– Chris
    Commented Jun 26, 2016 at 21:40
  • Well if you're just in love with the light, 3-way sockets and switches are usually pretty standard, you may be able to just swap the junk for good. I have done that, but I find it a bit offensive to have to. (one instance: $10 shop lights at Lowes, ballasts lasted 2 years WTH.) End of the day, 3-way is not a great technology, it was relevant to the incandescent age, but now LEDs can not only infinitely dim (when controlled well) but also last so long there's no reason to even have bulbs. Commented Jun 27, 2016 at 0:42
  • (The missing half of my comment from earlier) "They stated that it was the correct wattage, series, etc just like in my case. The 60watt candebrela bulbs were one type frequently mentioned, and I forget the third. But, you see why I freaked when I smelt it burning and called their customer service after reading those complaints. Sorry, I should have mentioned this before."
    – Chris
    Commented Jun 27, 2016 at 6:19
  • I know what you mean about the ballasts going out. Very cheap lights. I'm not sold on the light. It's just that 90% of the lamps Lowes and Walmart sells are 3-way lamps... by the time you find a style and size you want, you're left with one choice; a 3-way lamp. I'd prefer not to buy another one. So unless I can find a normal on/off lamp at the lighting store that I like, I have to solve this problem.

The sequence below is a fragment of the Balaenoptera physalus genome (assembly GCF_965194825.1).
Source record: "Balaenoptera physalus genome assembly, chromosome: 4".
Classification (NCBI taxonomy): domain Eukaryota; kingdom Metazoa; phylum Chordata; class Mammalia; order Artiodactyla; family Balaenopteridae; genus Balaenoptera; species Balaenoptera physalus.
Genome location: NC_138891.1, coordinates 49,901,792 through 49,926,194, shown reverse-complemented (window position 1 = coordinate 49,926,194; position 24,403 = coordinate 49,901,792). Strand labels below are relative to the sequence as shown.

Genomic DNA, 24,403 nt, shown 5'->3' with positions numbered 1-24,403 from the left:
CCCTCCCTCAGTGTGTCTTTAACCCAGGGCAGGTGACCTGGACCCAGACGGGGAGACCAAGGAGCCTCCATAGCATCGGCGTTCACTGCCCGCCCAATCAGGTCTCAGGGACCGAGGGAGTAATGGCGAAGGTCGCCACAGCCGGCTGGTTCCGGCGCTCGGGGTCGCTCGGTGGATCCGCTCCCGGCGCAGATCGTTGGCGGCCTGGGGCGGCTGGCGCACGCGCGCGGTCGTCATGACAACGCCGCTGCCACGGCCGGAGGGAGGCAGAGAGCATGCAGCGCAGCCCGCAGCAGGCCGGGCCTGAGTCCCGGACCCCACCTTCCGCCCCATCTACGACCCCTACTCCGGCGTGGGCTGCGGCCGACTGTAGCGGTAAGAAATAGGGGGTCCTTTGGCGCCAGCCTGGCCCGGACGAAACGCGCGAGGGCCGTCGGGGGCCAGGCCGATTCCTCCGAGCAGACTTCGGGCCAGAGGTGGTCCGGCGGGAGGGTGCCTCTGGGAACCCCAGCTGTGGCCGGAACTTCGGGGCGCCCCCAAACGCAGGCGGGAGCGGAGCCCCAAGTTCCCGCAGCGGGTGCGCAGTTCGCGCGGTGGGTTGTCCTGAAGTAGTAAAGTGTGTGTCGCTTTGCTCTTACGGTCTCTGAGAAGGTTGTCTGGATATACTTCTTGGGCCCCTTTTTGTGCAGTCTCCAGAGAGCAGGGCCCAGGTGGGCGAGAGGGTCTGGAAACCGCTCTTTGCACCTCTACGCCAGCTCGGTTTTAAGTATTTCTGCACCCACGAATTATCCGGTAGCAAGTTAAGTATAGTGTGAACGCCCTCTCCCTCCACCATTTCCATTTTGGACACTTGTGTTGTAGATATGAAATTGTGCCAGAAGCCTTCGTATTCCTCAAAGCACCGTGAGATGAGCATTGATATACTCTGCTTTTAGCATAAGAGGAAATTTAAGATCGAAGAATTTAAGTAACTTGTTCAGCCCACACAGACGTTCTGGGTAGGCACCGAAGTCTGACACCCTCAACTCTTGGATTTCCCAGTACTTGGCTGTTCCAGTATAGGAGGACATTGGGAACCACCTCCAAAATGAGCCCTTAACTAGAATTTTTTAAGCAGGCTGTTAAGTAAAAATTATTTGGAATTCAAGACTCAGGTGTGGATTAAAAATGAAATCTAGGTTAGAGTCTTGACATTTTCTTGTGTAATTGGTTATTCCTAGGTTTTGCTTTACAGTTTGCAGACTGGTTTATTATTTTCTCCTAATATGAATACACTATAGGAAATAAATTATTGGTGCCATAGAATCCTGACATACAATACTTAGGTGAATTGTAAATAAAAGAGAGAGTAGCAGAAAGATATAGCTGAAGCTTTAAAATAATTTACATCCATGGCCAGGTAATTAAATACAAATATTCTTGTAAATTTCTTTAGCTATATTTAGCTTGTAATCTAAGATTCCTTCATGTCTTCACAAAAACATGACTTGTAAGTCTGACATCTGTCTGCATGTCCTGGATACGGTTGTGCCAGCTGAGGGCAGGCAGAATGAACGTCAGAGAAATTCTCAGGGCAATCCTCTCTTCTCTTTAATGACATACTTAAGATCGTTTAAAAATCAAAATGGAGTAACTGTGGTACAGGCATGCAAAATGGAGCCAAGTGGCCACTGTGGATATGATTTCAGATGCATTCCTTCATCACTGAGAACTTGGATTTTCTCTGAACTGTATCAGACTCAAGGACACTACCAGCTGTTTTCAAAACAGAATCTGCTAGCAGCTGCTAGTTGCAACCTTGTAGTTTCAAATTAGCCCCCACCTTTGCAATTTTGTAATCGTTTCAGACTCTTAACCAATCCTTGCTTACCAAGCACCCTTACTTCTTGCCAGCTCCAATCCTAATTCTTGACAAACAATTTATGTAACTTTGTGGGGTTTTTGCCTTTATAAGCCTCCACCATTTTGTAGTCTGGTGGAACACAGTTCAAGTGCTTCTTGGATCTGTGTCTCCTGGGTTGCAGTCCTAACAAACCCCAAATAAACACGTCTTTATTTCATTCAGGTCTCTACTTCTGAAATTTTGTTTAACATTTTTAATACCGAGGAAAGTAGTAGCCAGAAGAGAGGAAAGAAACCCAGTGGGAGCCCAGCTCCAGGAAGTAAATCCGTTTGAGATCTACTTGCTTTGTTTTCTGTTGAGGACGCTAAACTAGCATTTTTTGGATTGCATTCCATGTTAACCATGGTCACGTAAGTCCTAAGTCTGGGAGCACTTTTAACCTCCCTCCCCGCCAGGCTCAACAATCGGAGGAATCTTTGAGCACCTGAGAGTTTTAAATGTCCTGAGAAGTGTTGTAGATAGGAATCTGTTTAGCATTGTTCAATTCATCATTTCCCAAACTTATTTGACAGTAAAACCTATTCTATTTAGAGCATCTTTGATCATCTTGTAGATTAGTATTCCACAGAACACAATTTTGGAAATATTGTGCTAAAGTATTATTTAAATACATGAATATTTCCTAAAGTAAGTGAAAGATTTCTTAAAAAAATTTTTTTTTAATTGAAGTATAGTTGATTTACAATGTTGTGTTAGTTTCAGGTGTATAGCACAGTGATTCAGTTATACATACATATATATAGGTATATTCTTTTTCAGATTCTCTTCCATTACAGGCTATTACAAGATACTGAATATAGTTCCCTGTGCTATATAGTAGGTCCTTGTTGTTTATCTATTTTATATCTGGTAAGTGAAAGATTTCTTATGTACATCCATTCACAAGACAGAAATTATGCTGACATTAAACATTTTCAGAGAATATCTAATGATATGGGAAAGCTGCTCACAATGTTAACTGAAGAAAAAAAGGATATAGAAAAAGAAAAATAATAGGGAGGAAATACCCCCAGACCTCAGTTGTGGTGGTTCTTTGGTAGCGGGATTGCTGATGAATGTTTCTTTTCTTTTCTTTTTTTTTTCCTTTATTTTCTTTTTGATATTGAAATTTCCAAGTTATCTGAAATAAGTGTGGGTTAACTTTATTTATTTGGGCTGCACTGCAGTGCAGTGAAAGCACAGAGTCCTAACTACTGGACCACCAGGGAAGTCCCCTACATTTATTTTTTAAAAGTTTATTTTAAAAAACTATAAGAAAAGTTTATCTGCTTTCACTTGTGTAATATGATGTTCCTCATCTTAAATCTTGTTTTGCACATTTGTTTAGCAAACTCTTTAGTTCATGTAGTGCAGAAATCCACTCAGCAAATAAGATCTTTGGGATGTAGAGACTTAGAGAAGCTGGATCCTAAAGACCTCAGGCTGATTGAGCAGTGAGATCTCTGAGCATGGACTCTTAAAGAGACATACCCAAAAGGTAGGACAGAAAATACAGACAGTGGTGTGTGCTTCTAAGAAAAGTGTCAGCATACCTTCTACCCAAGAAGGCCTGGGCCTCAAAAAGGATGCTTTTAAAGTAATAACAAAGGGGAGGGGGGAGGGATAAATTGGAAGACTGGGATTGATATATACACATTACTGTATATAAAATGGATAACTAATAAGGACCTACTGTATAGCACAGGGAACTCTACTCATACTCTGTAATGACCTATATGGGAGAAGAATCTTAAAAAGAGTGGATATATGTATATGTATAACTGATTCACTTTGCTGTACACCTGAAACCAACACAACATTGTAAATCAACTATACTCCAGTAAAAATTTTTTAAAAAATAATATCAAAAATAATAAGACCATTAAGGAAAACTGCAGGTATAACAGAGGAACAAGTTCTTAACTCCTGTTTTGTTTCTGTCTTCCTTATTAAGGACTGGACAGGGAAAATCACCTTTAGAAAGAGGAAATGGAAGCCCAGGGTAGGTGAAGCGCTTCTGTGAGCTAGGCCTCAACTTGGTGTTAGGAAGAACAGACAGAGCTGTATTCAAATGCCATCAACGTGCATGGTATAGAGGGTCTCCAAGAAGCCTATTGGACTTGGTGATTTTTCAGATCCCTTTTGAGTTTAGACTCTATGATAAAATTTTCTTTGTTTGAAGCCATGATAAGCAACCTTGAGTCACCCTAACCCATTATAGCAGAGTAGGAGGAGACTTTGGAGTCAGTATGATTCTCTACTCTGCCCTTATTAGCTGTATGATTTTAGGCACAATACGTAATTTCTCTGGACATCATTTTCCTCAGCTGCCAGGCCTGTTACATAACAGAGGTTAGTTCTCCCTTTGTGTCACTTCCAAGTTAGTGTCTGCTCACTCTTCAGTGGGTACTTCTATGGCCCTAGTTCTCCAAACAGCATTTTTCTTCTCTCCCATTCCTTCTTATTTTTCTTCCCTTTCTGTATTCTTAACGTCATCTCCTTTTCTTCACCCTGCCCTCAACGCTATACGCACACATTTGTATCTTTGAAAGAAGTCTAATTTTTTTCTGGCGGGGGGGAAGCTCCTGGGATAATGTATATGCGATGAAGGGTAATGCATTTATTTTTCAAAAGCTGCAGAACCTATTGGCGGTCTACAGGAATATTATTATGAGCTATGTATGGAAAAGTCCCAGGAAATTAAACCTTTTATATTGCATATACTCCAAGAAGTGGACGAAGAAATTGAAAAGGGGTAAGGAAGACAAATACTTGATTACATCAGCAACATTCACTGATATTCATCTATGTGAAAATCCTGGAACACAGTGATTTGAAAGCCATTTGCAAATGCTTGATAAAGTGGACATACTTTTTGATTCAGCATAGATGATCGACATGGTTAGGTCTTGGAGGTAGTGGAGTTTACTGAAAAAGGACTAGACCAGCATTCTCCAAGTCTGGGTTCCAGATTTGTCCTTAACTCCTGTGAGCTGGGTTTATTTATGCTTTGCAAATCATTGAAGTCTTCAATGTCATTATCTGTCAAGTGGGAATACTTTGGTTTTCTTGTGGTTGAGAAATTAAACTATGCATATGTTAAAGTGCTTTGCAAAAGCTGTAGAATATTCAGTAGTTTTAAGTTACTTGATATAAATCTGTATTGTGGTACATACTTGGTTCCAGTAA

– Chris
    Commented Jun 27, 2016 at 6:24
  • My own comment wasn't very clear; what I was suggesting was seeing if the lamp uses the relatively standard socket components (most do) and then buy a replacement socket of better quality. Or switch, if the switch is the issue. Commented Jun 27, 2016 at 10:49

This sounds like either malfunctions in the lamp switch itself, or the secondary (low/high) contact on the socket is coming out of adjustment i.e. failing to make solid contact with the bulb base. Try prying the contact up slightly with the lamp unplugged and seeing if that fixes it. If not -- you might as well take the lamp back and get yet another one that hopefully will have a non-dodgy switch and socket in it.


I also bought Better Home and Garden lamps from Walmart, and today for the first time the low setting did not work properly on one of the lamps. I am using the GE A21 3-way bulb as well. After trying lifting the contact in the lamp without that bulb working again, I replaced the bulb with another of the same kind from a different lamp I don't use as much - it fixed the problem. It seems the low filament and possible high filament in the bulb had stopped working, not the lamp.